Carl Breau: How to know when you're scaling too quickly
Worried about scaling your startup too quickly? You should be.
Scaling too quickly is one of the #1 causes of startup failure. If you notice the warning signs early enough, you'll dramatically increase the chances of your startup flourishing.
At Startcon 2019, we sat down with Carl Breau, CEO of Saimen, to discuss his insights on the problems of startups scaling prematurely.
Startups are under pressure to scale
Business owners are living in an amazing age. Now in just a few mouse clicks, you can place your brand in front of millions of people, and even get them to fund your venture. Crowdfunding could completely disrupt the VC world by giving any startup the opportunity of funding, without relinquishing capital.
But like all things that seem too good to be true, they usually are. Carl says that successful crowdfunding campaigns often put a lot of pressure on startups to meet the growth milestones they promise to their backers.
"There is so much pressure, especially on startups to scale too quickly." Carl says, "And many things are contributing to that. For example, crowdfunding. It's a great platform but it immediately creates a lot of pressure on you to meet deadlines and deliver quickly."
The most effective crowdfunding campaigns incentivize fundraising by rewarding their backers. The more you give, the greater the reward value. This can easily blow out of control if a campaign is successful. There's so much pressure to deliver these rewards, and to continuously prove that your venture is actually growing with regular updates to your backers.
But crowdfunding platforms aren't the only startup pressure cookers. Accepting funding from the wrong investors places an incredible amount of pressure on startups to scale and become profitable ASAP.
Learn to let things go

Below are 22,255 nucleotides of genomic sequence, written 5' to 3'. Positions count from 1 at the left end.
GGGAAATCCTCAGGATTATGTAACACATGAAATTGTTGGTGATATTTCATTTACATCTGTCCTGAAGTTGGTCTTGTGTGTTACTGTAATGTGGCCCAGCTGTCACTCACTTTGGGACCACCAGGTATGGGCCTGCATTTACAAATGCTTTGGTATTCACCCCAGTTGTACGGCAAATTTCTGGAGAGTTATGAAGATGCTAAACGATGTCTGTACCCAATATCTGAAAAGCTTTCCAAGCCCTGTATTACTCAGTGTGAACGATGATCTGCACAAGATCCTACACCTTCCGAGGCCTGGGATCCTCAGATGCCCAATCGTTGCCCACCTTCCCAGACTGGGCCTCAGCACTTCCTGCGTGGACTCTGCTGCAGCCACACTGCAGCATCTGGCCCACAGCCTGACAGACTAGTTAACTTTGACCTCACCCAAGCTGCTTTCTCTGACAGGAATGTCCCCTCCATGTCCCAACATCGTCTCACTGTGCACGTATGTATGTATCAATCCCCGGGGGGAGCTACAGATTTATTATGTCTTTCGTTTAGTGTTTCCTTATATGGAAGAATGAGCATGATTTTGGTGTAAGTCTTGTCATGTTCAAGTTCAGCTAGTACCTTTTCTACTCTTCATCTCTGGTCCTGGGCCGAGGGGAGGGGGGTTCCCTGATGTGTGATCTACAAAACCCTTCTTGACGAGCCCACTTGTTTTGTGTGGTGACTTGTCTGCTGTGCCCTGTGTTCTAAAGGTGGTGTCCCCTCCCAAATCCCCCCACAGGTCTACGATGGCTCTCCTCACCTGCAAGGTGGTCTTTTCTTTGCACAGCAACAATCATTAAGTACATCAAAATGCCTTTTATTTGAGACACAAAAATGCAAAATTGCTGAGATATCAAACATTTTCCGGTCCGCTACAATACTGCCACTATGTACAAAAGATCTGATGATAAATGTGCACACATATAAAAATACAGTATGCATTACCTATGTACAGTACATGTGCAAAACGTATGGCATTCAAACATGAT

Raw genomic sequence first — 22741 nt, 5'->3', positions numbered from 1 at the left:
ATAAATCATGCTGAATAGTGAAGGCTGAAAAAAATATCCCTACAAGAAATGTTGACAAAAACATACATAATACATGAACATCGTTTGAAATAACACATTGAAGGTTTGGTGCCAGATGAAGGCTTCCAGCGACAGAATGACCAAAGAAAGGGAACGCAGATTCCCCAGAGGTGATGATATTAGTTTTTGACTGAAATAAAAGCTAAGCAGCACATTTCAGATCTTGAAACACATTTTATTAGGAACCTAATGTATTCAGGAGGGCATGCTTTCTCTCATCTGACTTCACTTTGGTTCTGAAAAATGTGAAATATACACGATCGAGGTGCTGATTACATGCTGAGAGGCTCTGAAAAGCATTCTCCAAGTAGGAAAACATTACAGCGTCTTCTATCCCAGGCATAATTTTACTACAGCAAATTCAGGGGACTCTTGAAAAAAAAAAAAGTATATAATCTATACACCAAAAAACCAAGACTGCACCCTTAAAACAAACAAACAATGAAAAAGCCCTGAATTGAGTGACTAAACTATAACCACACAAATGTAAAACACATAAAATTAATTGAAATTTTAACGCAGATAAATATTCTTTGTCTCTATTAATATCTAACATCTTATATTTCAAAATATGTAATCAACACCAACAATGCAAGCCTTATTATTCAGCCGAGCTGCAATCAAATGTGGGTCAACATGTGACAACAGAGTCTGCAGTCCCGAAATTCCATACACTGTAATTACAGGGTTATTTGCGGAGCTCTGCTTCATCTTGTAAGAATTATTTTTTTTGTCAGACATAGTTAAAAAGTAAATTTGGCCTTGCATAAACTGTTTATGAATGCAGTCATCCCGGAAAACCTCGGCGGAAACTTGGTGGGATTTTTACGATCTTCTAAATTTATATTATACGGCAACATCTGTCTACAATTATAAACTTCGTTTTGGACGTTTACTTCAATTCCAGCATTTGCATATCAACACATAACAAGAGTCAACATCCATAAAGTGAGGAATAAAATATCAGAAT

When the time comes to start scaling, many founders don't understand how to strategically grow their team, so they end up doing too much of the work themselves. No startup founder was born with superpowers, so it's OK to admit you can't do something.
"A lot of entrepreneurs are talented in things like marketing and product development but they don't fully realised how to scale products," Carl says.
Carl encourages startup owners to outsource peripheral jobs so that they don't have to do everything themselves.
"There's always that balance when you're a startup of identifying what you should be working on and what you should outsource to others," he says.
To help you make that distinction, Carl suggests that you keep all tasks linked to Project Intellectual Property (PIP) in-house and outsource any secondary work.
"Typically, if it's very PIP, you want to keep it internal as much as possible. Freelancers are great for doing secondary work."
Outsourcing solutions have evolved to become very supportive of growing startups. Now startup founders can flex their operations by tapping into just about any talent at any time, for however long they need it, and all without the burden of hiring full-time employees.
Solutions like Technical Co-pilot allow Startup founders to completely outsource the management of their freelancer workforce to a project manager who can even scale the operations for them.
Raising startup funds via a crowdfunding campaign is a great option, if you have a supportive framework for your scaling efforts.
By identifying when you should scale and being open to outsource secondary work to others, you can prevent your startup form scaling prematurely and becoming a 2020 statistic.